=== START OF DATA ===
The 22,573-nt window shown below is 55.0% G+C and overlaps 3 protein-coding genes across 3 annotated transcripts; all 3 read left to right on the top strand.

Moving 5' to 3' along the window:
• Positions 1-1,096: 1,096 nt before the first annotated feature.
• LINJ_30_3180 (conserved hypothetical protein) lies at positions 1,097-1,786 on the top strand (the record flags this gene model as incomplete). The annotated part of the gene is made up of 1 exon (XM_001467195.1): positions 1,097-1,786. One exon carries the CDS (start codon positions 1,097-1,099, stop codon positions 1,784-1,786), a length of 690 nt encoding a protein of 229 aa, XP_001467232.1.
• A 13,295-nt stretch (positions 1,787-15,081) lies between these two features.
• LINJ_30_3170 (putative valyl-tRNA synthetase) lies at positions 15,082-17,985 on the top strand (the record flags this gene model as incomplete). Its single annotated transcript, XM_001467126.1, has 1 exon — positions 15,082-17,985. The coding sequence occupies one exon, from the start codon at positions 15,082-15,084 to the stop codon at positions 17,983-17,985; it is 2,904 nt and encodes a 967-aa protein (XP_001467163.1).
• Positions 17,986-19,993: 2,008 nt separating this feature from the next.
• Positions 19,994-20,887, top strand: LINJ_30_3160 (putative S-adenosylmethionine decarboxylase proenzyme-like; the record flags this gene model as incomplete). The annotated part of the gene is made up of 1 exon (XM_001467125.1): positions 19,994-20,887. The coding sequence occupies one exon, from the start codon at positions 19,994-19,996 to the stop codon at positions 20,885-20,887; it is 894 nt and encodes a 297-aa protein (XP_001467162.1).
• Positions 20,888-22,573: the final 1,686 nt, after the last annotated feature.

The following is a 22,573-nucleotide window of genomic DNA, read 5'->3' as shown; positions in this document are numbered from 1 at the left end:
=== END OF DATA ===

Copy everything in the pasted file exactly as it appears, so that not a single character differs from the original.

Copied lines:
The 22,573-nt window shown below is 55.0% G+C and overlaps 3 protein-coding genes across 3 annotated transcripts; all 3 read left to right on the top strand.

Moving 5' to 3' along the window:
• Positions 1-1,096: 1,096 nt before the first annotated feature.
• LINJ_30_3180 (conserved hypothetical protein) lies at positions 1,097-1,786 on the top strand (the record flags this gene model as incomplete). The annotated part of the gene is made up of 1 exon (XM_001467195.1): positions 1,097-1,786. One exon carries the CDS (start codon positions 1,097-1,099, stop codon positions 1,784-1,786), a length of 690 nt encoding a protein of 229 aa, XP_001467232.1.
• A 13,295-nt stretch (positions 1,787-15,081) lies between these two features.
• LINJ_30_3170 (putative valyl-tRNA synthetase) lies at positions 15,082-17,985 on the top strand (the record flags this gene model as incomplete). Its single annotated transcript, XM_001467126.1, has 1 exon — positions 15,082-17,985. The coding sequence occupies one exon, from the start codon at positions 15,082-15,084 to the stop codon at positions 17,983-17,985; it is 2,904 nt and encodes a 967-aa protein (XP_001467163.1).
• Positions 17,986-19,993: 2,008 nt separating this feature from the next.
• Positions 19,994-20,887, top strand: LINJ_30_3160 (putative S-adenosylmethionine decarboxylase proenzyme-like; the record flags this gene model as incomplete). The annotated part of the gene is made up of 1 exon (XM_001467125.1): positions 19,994-20,887. The coding sequence occupies one exon, from the start codon at positions 19,994-19,996 to the stop codon at positions 20,885-20,887; it is 894 nt and encodes a 297-aa protein (XP_001467162.1).
• Positions 20,888-22,573: the final 1,686 nt, after the last annotated feature.

The following is a 22,573-nucleotide window of genomic DNA, read 5'->3' as shown; positions in this document are numbered from 1 at the left end: